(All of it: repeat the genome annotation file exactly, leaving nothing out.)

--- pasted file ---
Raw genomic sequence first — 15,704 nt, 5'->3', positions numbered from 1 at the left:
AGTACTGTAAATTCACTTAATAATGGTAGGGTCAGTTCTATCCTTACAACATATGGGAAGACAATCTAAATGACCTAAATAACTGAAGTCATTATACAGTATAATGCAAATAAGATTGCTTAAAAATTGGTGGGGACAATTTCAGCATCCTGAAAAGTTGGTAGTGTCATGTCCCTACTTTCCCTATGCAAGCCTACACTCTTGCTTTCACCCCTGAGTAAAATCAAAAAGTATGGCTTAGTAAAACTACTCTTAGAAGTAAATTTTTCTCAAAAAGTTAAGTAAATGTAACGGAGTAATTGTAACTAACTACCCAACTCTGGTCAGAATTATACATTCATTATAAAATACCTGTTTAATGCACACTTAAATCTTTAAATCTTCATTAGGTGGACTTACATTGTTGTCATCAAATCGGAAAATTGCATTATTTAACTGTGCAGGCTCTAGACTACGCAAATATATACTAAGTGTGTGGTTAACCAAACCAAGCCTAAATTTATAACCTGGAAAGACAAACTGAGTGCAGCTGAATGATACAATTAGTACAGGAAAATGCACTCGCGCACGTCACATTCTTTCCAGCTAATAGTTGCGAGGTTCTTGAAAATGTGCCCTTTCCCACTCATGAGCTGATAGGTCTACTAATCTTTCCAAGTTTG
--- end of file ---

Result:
Raw genomic sequence first — 15,704 nt, 5'->3', positions numbered from 1 at the left:
AGTACTGTAAATTCACTTAATAATGGTAGGGTCAGTTCTATCCTTACAACATATGGGAAGACAATCTAAATGACCTAAATAACTGAAGTCATTATACAGTATAATGCAAATAAGATTGCTTAAAAATTGGTGGGGACAATTTCAGCATCCTGAAAAGTTGGTAGTGTCATGTCCCTACTTTCCCTATGCAAGCCTACACTCTTGCTTTCACCCCTGAGTAAAATCAAAAAGTATGGCTTAGTAAAACTACTCTTAGAAGTAAATTTTTCTCAAAAAGTTAAGTAAATGTAACGGAGTAATTGTAACTAACTACCCAACTCTGGTCAGAATTATACATTCATTATAAAATACCTGTTTAATGCACACTTAAATCTTTAAATCTTCATTAGGTGGACTTACATTGTTGTCATCAAATCGGAAAATTGCATTATTTAACTGTGCAGGCTCTAGACTACGCAAATATATACTAAGTGTGTGGTTAACCAAACCAAGCCTAAATTTATAACCTGGAAAGACAAACTGAGTGCAGCTGAATGATACAATTAGTACAGGAAAATGCACTCGCGCACGTCACATTCTTTCCAGCTAATAGTTGCGAGGTTCTTGAAAATGTGCCCTTTCCCACTCATGAGCTGATAGGTCTACTAATCTTTCCAAGTTTG